The client compass is the breakdown of the journey that your clients/customers will make in order to get from where they are to where they want to be. This is going from a person who thinks “I want [your products/services]” through hiring you/buying your products.
This is important because when you know what your target market is thinking and can prove you are there to help them by actually helping them, you build on a relationship before it exists.
So the purpose of the client compass is to know what would actually help. Understanding every step it takes to move your potential clients to be your actual client and beyond.
The magic with this exercise is in not just going through the initial steps. When you understand every step of their journey and can help them even after they hire you or buy your products, you create brand ambassadors which are the key to growing your business into a brand that is known as the best.
The Client Compass Overview
The visual of a compass will break down what you should focus on within the client compass when addressing your target market.
If you replace each of the directions with the different things you should address while delivering content it will be four main pillars.
- (N)orth becomes your CLIENT’S NEEDS
- (W)est becomes your CLIENT’S WANTS
- (E)ast becomes your CLIENT’S EXPECTATIONS
- (S)outh becomes your CLIENT’S VISION OF SUCCESS
If you use your content to address your client’s Needs, Wants, Expectations, and vision of Success, the process of working with you will be a breeze.
But, let’s be honest, it’s hard to understand what someone is going through, and how to help them, without understanding who they are. That leads us to our next important step.
Understanding Your Target Market
So the first thing we need to focus on is your Target Market.
That is because, at the core, your target market wants one thing.
So what does your target market want?
Before we can answer that, we need to first look into what a target market is.
What Is A Target Market?
A Target Market is a particular group of consumers at which a product or service is aimed.
There are 3 main things that define your target market
That’s Demographics, Psychographics, and Geographics. The last one is an actual thing … if it’s not then it is now!
Jumping into the Demographics of your target market – this is their age, race, gender, education level, employment, income, etc.
The next thing is Psychographics, which is their personality, their beliefs, values, lifestyle, etc.
The final part to your target market is Geographics which is where they work, where they live, where do they network in person and/or online.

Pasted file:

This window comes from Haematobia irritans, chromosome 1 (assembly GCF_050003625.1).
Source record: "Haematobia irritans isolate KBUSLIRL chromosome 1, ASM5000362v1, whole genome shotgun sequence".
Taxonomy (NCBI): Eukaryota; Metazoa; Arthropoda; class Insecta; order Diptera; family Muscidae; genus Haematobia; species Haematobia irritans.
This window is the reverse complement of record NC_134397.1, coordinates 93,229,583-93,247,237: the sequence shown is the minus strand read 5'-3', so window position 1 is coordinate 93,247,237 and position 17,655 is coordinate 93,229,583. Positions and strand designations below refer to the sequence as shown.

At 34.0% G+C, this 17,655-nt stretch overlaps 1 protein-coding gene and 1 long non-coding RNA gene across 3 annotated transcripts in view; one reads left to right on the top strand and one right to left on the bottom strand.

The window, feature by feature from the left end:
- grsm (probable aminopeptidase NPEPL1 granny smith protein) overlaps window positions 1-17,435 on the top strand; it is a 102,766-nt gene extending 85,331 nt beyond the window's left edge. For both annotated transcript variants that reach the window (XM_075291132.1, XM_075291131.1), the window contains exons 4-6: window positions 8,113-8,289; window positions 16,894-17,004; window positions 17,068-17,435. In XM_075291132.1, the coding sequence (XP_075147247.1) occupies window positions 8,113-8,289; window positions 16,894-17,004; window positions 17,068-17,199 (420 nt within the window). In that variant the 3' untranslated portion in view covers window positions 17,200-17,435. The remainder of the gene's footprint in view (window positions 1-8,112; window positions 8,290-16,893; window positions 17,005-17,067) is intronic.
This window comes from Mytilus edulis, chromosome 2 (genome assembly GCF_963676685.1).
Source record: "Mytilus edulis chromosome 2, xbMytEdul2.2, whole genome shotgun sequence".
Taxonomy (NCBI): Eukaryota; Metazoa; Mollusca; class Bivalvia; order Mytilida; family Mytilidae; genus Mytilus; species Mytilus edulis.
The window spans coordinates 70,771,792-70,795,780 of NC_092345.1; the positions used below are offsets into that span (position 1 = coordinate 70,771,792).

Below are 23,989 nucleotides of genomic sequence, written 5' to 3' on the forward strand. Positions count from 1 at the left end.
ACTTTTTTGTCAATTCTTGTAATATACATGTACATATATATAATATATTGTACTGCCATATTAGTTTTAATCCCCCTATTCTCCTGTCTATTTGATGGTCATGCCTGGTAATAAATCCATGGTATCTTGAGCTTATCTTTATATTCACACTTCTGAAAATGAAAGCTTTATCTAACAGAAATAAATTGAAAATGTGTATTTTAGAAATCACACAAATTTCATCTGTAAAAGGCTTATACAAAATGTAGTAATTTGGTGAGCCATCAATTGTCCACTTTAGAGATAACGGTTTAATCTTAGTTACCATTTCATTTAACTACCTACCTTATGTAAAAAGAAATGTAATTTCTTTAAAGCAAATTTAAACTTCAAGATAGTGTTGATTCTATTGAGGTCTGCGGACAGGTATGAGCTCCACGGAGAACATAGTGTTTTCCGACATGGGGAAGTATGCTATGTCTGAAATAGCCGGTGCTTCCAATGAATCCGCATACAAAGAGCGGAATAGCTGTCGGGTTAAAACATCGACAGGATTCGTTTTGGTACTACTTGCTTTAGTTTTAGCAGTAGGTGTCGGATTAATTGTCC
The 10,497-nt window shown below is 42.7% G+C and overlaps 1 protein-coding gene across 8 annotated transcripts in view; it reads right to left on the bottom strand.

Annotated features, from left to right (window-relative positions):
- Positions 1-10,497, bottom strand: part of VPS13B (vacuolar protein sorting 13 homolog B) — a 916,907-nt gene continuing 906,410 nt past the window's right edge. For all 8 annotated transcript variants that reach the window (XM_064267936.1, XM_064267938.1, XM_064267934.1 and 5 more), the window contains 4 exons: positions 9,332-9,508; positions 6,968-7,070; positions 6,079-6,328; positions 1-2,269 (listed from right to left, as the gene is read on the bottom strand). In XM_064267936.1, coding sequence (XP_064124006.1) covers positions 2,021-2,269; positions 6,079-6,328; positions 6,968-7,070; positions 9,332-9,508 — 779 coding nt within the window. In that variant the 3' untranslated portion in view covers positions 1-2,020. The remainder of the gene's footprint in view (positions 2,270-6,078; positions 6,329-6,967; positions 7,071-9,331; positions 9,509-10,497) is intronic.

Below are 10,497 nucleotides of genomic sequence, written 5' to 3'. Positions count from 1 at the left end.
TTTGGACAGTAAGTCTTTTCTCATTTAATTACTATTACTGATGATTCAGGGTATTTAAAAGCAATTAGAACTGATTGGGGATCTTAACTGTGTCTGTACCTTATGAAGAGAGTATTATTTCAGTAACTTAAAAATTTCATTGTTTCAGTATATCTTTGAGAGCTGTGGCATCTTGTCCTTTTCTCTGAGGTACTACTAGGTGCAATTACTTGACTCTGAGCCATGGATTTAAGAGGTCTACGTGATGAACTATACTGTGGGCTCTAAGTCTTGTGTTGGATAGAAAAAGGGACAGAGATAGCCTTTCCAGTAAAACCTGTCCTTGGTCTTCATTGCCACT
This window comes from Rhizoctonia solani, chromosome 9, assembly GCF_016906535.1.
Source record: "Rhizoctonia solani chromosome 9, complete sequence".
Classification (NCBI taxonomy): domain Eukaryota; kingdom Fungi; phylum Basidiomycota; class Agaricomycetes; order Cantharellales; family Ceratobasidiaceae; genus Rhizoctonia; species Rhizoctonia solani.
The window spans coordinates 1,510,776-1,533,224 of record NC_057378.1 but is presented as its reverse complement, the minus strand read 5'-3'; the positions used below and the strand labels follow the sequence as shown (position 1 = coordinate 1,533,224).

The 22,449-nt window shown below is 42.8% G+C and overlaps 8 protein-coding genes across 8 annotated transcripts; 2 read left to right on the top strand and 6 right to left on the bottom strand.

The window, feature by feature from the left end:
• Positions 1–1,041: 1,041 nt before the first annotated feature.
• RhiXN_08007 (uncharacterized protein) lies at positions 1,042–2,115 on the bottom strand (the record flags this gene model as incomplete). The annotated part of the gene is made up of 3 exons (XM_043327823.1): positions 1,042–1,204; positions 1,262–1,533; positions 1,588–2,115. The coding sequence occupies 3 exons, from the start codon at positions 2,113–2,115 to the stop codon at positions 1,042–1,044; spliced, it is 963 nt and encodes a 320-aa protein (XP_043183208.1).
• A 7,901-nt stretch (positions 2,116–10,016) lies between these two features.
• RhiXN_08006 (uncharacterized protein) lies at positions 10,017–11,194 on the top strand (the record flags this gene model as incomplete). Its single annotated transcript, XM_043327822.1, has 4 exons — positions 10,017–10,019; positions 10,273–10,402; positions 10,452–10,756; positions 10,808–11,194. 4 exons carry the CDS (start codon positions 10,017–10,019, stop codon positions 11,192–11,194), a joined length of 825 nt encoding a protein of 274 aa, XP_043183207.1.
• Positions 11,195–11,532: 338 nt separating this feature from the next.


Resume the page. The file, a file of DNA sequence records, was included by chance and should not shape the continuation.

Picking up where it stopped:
“Everyone” is not your target market but you know that already.
So let’s start with the questions and start to narrow down our target market.
17 Questions To Help You Define Your Target Market
How old is your client?
Are they married?
What interests do they have?
What neighborhood do they want to move into?
What kind of job do they have?
How much money do they make?
Do they have kids?
If so, how many & how old are they?
Are they religious?
What kind of music do they like?
What other brands do they follow?
What hours are they online?
What do they wear?
What are their hobbies?
Do they work out?
Do they follow sports?
If so, what’s their favorite team & favorite player?
While this may seem like a stretch but some of this can help you move from a potential client to your business having a Brand Ambassador, basically someone who won’t stop talking about the importance of using YOUR PRODUCTS/SERVICES.
It also helps you relate to your target market in the content you put out.
Why Naming Your Target Market Is Important
Now is the time to name your target market. But you’re not naming a group, you’re taking the answers and creating a person. Yes, like a said before, you are creating an imaginary friend. & while I say that tongue in cheek I’m kind of serious. Once you create this person, the content you put out is directed to him or her.
I first went through this concept of “Naming Your Target Market” with an old training from the marketing mastermind, Frank Kern. He’s an amazing marketer and released this training called “Core Influence” I believe originally it was a bonus for his $3000 marketing course Mass Control. & honestly, it was my favorite part of the entire training.
He named his person “Bob”
He described him like this…
Bob is an accountant, who is 38 years old. He is married with two kids in high school that drive him crazy. He makes $50-60,000 per year and wears polo shirts with khakis & penny loafers.
He had told the story of creating “Bob” at a few different marketing conferences. Then at one of the conferences, Bob introduced himself to Frank after he got off stage.
Frank says he walked up with a smile on his face, wearing a polo shirt, khakis, and penny loafers. He said, “Hi I’m Bob and you nailed me on the head. I’m an accountant. I turn 38 next week. I’m married and have two kids in high school. The only thing you got wrong is my kids don’t drive me crazy.”
While he went semi-specific, the deeper into the details you can go with this and it actually fits more than a handful of people, the better.
When you get to the point of putting out content and trying to help your target market, it’s easier to understand the best way to help them when you literally say to yourself …
“Bob, I understand your problem, and here’s a solution.” Obviously, addressing your own target market.
You know what they want & what their problems are. And now that you know who they are you can start blending that content together.